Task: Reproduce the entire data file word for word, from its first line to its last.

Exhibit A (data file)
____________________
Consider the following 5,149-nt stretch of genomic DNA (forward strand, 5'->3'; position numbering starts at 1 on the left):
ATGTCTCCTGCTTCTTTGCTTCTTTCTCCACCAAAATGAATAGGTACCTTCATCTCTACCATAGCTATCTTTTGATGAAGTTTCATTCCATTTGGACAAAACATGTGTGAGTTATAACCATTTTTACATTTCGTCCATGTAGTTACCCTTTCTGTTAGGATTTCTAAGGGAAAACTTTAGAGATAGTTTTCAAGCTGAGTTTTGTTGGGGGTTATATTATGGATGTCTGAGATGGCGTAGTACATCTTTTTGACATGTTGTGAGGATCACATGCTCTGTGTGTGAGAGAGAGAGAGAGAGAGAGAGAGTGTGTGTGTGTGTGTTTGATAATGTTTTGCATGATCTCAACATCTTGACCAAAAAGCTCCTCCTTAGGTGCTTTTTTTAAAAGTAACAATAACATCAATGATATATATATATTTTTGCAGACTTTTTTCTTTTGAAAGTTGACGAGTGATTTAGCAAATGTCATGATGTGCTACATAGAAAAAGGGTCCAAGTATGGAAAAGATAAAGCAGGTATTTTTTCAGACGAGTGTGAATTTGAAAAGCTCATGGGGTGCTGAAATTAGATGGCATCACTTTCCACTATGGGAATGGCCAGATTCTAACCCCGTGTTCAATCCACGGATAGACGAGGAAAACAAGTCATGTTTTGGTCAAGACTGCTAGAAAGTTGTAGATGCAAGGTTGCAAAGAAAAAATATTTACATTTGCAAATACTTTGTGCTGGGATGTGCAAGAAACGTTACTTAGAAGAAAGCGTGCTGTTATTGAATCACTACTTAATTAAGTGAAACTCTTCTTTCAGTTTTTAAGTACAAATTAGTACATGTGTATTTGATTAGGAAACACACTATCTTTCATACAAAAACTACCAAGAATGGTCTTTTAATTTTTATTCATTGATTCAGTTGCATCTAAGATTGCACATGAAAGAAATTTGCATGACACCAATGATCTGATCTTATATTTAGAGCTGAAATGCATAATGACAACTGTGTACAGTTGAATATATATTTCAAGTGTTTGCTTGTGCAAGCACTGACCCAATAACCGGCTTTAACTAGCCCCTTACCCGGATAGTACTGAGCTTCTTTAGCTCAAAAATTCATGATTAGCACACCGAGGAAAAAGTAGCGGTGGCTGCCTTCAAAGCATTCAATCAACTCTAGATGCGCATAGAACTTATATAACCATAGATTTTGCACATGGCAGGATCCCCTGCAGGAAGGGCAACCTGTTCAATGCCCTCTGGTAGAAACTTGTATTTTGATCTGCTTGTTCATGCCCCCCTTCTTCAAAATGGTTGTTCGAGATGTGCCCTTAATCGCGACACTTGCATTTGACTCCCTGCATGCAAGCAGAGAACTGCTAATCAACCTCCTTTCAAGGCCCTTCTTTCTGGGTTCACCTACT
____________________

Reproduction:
Consider the following 5,149-nt stretch of genomic DNA (forward strand, 5'->3'; position numbering starts at 1 on the left):
ATGTCTCCTGCTTCTTTGCTTCTTTCTCCACCAAAATGAATAGGTACCTTCATCTCTACCATAGCTATCTTTTGATGAAGTTTCATTCCATTTGGACAAAACATGTGTGAGTTATAACCATTTTTACATTTCGTCCATGTAGTTACCCTTTCTGTTAGGATTTCTAAGGGAAAACTTTAGAGATAGTTTTCAAGCTGAGTTTTGTTGGGGGTTATATTATGGATGTCTGAGATGGCGTAGTACATCTTTTTGACATGTTGTGAGGATCACATGCTCTGTGTGTGAGAGAGAGAGAGAGAGAGAGAGAGTGTGTGTGTGTGTGTTTGATAATGTTTTGCATGATCTCAACATCTTGACCAAAAAGCTCCTCCTTAGGTGCTTTTTTTAAAAGTAACAATAACATCAATGATATATATATATTTTTGCAGACTTTTTTCTTTTGAAAGTTGACGAGTGATTTAGCAAATGTCATGATGTGCTACATAGAAAAAGGGTCCAAGTATGGAAAAGATAAAGCAGGTATTTTTTCAGACGAGTGTGAATTTGAAAAGCTCATGGGGTGCTGAAATTAGATGGCATCACTTTCCACTATGGGAATGGCCAGATTCTAACCCCGTGTTCAATCCACGGATAGACGAGGAAAACAAGTCATGTTTTGGTCAAGACTGCTAGAAAGTTGTAGATGCAAGGTTGCAAAGAAAAAATATTTACATTTGCAAATACTTTGTGCTGGGATGTGCAAGAAACGTTACTTAGAAGAAAGCGTGCTGTTATTGAATCACTACTTAATTAAGTGAAACTCTTCTTTCAGTTTTTAAGTACAAATTAGTACATGTGTATTTGATTAGGAAACACACTATCTTTCATACAAAAACTACCAAGAATGGTCTTTTAATTTTTATTCATTGATTCAGTTGCATCTAAGATTGCACATGAAAGAAATTTGCATGACACCAATGATCTGATCTTATATTTAGAGCTGAAATGCATAATGACAACTGTGTACAGTTGAATATATATTTCAAGTGTTTGCTTGTGCAAGCACTGACCCAATAACCGGCTTTAACTAGCCCCTTACCCGGATAGTACTGAGCTTCTTTAGCTCAAAAATTCATGATTAGCACACCGAGGAAAAAGTAGCGGTGGCTGCCTTCAAAGCATTCAATCAACTCTAGATGCGCATAGAACTTATATAACCATAGATTTTGCACATGGCAGGATCCCCTGCAGGAAGGGCAACCTGTTCAATGCCCTCTGGTAGAAACTTGTATTTTGATCTGCTTGTTCATGCCCCCCTTCTTCAAAATGGTTGTTCGAGATGTGCCCTTAATCGCGACACTTGCATTTGACTCCCTGCATGCAAGCAGAGAACTGCTAATCAACCTCCTTTCAAGGCCCTTCTTTCTGGGTTCACCTACT